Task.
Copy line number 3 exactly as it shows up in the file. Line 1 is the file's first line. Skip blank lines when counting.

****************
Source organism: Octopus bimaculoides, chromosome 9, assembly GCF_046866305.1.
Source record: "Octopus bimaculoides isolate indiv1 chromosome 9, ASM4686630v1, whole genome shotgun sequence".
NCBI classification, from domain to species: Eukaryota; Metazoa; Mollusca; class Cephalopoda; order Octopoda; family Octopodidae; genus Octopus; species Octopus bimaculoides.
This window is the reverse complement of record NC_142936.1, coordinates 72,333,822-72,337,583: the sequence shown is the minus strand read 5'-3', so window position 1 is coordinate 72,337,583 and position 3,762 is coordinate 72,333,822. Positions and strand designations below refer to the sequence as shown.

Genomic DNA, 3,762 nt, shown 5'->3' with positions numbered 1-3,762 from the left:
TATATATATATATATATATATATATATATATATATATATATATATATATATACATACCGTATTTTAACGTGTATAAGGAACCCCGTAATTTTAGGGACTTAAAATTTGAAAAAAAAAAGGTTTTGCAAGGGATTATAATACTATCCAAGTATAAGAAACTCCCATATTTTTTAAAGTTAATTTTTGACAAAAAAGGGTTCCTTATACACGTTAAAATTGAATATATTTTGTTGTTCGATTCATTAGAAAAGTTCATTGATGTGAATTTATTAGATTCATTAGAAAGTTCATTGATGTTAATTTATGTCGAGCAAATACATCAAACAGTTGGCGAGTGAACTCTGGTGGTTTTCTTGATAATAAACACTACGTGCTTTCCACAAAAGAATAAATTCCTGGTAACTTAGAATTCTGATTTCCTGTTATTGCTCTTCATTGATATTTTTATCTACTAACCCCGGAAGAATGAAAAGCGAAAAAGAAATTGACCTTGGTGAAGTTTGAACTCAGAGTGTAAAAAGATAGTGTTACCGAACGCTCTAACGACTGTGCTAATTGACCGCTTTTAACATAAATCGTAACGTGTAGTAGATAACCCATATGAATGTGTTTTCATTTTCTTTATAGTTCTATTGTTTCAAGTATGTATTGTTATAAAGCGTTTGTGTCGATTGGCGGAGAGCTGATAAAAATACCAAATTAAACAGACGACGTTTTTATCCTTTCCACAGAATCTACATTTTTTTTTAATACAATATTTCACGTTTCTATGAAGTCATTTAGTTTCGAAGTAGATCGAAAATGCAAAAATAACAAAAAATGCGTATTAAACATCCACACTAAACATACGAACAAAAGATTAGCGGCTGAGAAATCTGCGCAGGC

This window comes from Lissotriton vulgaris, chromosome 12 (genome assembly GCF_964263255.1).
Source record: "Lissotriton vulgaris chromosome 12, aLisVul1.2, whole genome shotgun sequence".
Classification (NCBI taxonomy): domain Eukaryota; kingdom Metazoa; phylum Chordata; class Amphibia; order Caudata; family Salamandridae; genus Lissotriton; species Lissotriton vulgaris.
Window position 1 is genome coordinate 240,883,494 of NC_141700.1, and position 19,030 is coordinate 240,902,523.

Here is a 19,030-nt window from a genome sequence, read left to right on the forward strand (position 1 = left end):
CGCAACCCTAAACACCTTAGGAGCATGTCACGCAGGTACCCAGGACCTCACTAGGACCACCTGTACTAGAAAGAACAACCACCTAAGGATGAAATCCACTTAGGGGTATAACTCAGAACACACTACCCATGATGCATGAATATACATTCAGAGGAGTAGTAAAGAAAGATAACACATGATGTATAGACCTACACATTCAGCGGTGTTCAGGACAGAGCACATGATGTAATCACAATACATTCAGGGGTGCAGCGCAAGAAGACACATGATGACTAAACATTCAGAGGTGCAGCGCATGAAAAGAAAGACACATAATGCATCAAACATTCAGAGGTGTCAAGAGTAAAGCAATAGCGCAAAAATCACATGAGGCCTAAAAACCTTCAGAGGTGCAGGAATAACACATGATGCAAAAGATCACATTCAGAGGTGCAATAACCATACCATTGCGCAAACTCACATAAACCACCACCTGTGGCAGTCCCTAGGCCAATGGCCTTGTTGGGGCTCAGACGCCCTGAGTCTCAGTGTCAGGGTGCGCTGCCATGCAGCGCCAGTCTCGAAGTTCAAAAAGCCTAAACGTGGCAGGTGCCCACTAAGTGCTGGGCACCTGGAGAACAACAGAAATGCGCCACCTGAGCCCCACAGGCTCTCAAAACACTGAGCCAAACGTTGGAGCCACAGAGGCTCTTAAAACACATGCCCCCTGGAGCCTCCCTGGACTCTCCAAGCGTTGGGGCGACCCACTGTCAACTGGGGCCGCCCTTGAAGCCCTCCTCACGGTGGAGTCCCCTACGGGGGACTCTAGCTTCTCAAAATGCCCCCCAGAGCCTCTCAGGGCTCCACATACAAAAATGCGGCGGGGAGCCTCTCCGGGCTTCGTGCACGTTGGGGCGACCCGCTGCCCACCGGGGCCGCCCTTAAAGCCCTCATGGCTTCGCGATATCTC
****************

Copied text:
NCBI classification, from domain to species: Eukaryota; Metazoa; Mollusca; class Cephalopoda; order Octopoda; family Octopodidae; genus Octopus; species Octopus bimaculoides.